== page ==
Implantable Contact Lens Surgery
Until recently, patients with extreme refractive errors have posed a problem to the ophthalmologist. Studies conducted on implantable contact lens surgery have shown that this intra-ocular surgical technique may be the solution. In the case of patients who display high degrees of short-sightedness and farsightedness implantable contact lenses are more suitable than laser surgery.
The ICL is made of a collagen polymer called a "collamer". The collamer is extremely hydrophilic, allowing it to float on the crystalline lens without actually touching it. The ICL is implanted behind the iris, in front of the natural lens of the eye. The operation is similar to a cataract operation except that the natural lens of the eye is left in place.
Who is suitable for ICL?
- Individuals who have very high degrees of hyperopia
- Individuals with very high degrees of myopia
- Those who have had previous refractive surgery and did not attain the desired results
- Patients who are free from corneal disease and glaucoma and have healthy eyes.(Cataracts or other visual problems may influence the willingness of the surgeon to perform ICL surgery.)
Certain medical conditions, such as AIDS, uncontrolled diabetes and immune disorders are contra-indications for ICL surgery.
The preliminary examination
Firstly, a thorough eye examination and some specialised tests will have to be performed to determine whether you are indeed a suitable candidate for implantable contact lens surgery. You may not wear any soft contact lenses for at least three days prior to these tests. If you normally wear RGP or hard contact lenses, these may not be worn for three weeks prior to these tests.
Wearing contact lenses causes swelling of the cornea, which will result in inaccurate test results. Contact lenses should also be removed for the same period of time before the day of surgery. This first consultation takes about 90 minutes. Your pupils will be dilated, causing blurry vision for about eight hours, so you must bring someone that can drive you home afterwards.
Before implantable contact lens surgery
YAG laser iridotomy is necessary seven to ten days before lens implantation to prevent rising of intra-ocular pressure after surgery. Two openings will be made in the iris for fluid to drain freely between the front and back of the eye.
If both eyes need surgery, your non-dominant eye will be operated on first, followed by the other eye a week or two later. It is important to have functional vision in the first eye before doing surgery on the second eye.
During the implantable contact lens surgery
You may receive either topical (eye drops) or general anaesthesia. As this is a very sterile procedure you will be thoroughly prepared for surgery.
A clear corneal incision will be made through which surgery takes place. The total time spent in theatre is ± 30 minutes. You will spend some time in the recovery room, during which time you intra-ocular pressure will be monitored. After a few hours you may go home.
After the implantable contact lens surgery
Allow yourself about three day's recuperation after the surgery. You will be given eye drops to use after surgery to prevent infection and to reduce swelling of the cornea. You will receive instructions on how to use these drops on the day of surgery. Although most people don't experience any post-operative pain other than slight discomfort, you will also be given painkillers to use should it be necessary.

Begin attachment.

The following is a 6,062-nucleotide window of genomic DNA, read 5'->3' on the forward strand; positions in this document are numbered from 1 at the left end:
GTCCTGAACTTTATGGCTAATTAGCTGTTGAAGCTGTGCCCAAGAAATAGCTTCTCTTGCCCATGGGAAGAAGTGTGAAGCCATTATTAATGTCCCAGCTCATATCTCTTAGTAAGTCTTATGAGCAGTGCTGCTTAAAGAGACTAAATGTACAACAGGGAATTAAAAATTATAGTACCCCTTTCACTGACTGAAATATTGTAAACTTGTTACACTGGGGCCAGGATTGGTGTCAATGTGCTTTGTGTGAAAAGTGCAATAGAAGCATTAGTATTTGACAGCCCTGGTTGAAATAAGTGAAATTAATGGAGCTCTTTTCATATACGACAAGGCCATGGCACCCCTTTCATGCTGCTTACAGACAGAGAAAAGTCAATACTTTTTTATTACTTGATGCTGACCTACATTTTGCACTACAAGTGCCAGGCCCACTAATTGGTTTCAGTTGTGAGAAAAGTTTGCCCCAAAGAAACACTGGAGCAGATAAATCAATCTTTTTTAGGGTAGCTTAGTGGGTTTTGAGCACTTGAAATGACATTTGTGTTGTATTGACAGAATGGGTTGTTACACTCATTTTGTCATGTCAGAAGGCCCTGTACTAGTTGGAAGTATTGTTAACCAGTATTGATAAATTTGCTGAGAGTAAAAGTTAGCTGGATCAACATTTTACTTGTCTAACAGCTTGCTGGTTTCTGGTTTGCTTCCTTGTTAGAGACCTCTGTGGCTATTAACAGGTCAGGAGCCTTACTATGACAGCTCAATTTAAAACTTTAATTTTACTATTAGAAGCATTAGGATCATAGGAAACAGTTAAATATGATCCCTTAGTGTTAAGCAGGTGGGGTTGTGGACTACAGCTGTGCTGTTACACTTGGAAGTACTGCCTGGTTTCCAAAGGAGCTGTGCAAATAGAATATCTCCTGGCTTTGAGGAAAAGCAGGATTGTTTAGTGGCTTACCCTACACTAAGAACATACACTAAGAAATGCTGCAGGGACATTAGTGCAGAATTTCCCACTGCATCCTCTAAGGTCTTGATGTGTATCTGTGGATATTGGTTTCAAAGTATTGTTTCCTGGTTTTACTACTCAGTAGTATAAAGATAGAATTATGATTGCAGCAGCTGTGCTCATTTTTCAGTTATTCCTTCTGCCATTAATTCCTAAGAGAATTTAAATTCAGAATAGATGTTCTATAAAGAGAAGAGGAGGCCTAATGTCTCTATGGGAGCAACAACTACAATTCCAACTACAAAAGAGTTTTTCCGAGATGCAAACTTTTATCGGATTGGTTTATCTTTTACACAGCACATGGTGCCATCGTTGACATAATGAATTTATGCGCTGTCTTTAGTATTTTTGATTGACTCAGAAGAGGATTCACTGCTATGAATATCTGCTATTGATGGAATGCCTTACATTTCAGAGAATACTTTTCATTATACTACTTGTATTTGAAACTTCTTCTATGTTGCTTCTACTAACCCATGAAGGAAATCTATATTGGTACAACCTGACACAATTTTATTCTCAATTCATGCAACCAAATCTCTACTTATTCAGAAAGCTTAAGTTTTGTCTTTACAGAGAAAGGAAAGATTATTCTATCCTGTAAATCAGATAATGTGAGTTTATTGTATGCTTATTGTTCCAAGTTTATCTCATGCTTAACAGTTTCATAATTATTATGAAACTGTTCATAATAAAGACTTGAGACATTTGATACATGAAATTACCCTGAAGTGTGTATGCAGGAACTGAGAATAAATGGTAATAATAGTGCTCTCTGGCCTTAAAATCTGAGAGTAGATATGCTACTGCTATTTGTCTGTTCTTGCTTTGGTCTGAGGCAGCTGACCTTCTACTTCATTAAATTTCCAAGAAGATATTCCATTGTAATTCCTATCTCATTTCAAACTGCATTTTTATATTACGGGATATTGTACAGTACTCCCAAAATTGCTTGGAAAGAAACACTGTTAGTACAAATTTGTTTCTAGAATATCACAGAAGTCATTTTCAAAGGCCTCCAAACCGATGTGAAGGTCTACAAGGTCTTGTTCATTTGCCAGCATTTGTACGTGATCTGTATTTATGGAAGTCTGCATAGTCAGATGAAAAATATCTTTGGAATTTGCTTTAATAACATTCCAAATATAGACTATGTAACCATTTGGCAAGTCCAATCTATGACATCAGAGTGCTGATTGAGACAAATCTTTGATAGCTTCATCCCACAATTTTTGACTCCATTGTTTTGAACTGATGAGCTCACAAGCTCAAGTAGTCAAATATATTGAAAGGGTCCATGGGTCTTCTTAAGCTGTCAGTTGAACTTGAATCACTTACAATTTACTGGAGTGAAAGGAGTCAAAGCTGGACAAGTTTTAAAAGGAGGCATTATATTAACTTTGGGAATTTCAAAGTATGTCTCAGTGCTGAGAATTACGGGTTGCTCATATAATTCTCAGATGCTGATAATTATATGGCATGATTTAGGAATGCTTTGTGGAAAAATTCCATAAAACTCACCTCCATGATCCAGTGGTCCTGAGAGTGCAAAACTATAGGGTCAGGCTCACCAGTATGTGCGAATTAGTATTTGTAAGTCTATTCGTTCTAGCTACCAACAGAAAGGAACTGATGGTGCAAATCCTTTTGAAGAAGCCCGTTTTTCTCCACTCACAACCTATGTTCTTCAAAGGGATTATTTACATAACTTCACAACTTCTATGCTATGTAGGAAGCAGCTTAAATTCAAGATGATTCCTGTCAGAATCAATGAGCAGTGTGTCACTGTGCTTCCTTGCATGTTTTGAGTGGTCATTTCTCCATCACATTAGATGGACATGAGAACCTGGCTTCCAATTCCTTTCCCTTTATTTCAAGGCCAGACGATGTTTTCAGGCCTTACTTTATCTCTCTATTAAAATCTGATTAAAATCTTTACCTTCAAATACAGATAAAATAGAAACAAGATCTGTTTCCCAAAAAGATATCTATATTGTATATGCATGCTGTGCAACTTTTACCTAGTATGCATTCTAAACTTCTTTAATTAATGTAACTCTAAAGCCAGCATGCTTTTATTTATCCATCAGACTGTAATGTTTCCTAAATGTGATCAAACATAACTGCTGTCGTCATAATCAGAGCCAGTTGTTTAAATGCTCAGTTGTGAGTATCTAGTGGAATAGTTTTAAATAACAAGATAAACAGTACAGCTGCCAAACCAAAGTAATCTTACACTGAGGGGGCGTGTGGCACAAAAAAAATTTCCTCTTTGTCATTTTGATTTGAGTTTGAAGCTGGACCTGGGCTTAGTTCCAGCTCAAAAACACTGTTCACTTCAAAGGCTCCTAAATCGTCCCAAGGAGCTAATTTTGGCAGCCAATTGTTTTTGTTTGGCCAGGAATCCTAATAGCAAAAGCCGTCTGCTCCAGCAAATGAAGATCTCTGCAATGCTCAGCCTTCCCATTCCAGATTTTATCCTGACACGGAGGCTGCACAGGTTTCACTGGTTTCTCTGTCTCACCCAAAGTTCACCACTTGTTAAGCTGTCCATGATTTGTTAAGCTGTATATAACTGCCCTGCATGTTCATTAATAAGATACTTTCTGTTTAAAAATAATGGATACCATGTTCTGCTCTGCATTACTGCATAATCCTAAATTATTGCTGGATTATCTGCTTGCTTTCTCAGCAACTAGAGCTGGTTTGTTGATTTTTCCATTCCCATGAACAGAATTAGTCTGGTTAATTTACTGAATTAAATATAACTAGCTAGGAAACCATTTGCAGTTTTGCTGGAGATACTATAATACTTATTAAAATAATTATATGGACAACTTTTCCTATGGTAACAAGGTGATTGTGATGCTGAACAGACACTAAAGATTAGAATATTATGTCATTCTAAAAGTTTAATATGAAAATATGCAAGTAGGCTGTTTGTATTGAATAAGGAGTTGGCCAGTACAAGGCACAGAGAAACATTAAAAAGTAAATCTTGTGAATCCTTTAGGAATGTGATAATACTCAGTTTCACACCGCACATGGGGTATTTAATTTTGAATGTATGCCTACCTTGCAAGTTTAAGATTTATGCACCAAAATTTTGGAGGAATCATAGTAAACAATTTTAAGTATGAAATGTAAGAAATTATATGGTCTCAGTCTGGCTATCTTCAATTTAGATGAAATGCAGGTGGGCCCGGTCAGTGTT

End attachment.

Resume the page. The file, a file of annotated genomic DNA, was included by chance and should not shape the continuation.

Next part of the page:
The most important thing is not to rub, touch, bump or to have any pressure on the eye after implantable contact lens surgery.
What to expect after the implantable contact lens surgery
- Your vision may be a bit blurry for the first few days and you may experience some difficulty with reading. This is due to your pupils still being dilated; it takes about 48 hours before the effect wears off.
- You may feel that your eyes get tired more quickly during the first week or two, especially after prolonged close-up work like reading or computer work.
- You will experience some light sensitivity and your eyes may tear more than normal.
- You may experience some problems with night glare and halo's around lights.
- Your eyes may feel a bit scratchy and dry during the first few days.
- Your vision may fluctuate during the first few weeks.
- Visual recovery is rapid and relatively painless.
All of the above mentioned symptoms are normal and any discomfort you have will become less each day as the eye heals.
Possible side effects and complications
- Post-operative pain may occur in some individuals. Take the painkillers as prescribed. As with all surgical procedures there is always a possibility of infection, although this is rare. If you should get an infection in the eye, it will be treated with additional eye drops. Severe eye pain may mean the intra-ocular pressure is raised. On this occurrence the surgeon must be contacted immediately.
- With implantable contact lens surgery, as with all other refractive surgery procedures, there is a possibility that the desired refractive outcome is not attained, leaving you with the need for corrective spectacle or contact lenses. In some cases it may be necessary to do laser surgery ± three months after the ICL implantation to treat the remaining refractive error and therefore improve the refractive result. Results thus cannot be guaranteed.
- There is, as declared by the FDA, a 1.45% incidence of cataract formation after implantable contact lens surgery. This can occur within months or years after the surgery and causes progressive blurry vision. In such a case it will be necessary to remove the ICL and the natural crystalline lens of the eye and replace it with a synthetic intra-ocular lens. The power of this lens is determined beforehand to ensure that your uncorrected vision will be good post-operatively.